Sunday, October 16, 2016

The subjective 21st century=social acceptance

      It is pertinent to this blog to begin an ongoing reexamination of "word meanings" in the 21st century.
     SUBJECTIVE, as defined by online powered by Oxford Dictionaries, is based on, or influenced by personal feelings, tastes, or opinions.  The synonyms are the essence of the 21st century cultural scene, where the personal, individual, instinctive, intuitive are endlessly explored in columns devoted to the "self" examination that sells 21st century selfie sticks like hotcakes with lots of addictive sugary syrup and doesn't put on pounds, but cultivates the "me" of the  21st century psyche. 
     LIE is according to a noun.  Also a false statement made with deliberate intent to deceive; an intentional untruth; a falsehood, something intended or serving to convey a false impression; imposture: an inaccurate or false statement; a falsehood. Yet a LIE in the 21st century is also defined within a legal context when it has to do with public figures in government accused of wrongdoing.  The synonyms are prevarication, falsification and the antonym is truth, which in the 21st century applies to the media's latest task of "fact checking" that can be parsed in a "subjective" slant depending on the intent of the intent of the media management.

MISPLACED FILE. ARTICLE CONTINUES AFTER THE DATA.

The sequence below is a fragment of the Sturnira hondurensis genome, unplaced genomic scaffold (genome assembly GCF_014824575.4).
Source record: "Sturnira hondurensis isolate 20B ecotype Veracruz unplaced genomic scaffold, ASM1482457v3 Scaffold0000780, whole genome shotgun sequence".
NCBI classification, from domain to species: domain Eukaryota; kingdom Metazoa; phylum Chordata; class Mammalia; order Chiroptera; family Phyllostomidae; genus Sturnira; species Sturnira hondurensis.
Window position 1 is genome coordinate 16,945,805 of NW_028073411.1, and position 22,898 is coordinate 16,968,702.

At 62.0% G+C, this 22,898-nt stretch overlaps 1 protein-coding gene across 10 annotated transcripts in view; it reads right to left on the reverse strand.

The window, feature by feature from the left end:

In the 21st Century does word definition now depend on social acceptance?
     The next Oxford English Dictionary (OED) will account for words with more than one meaning, nevertheless, a "subjective 21st century" demands proof whenever the lie identifies an action or statement as defined by the legality of the current laws, which may vary state to state, and differs from the federal.
     Can the prosecution of a lie can take place without proof in the subjective 21st century? If we examine the current political theatrical scene, the prosecution by the media is not legally binding, but each voter has to make a subjective decision in the voting booth, or perhaps not vote at all.

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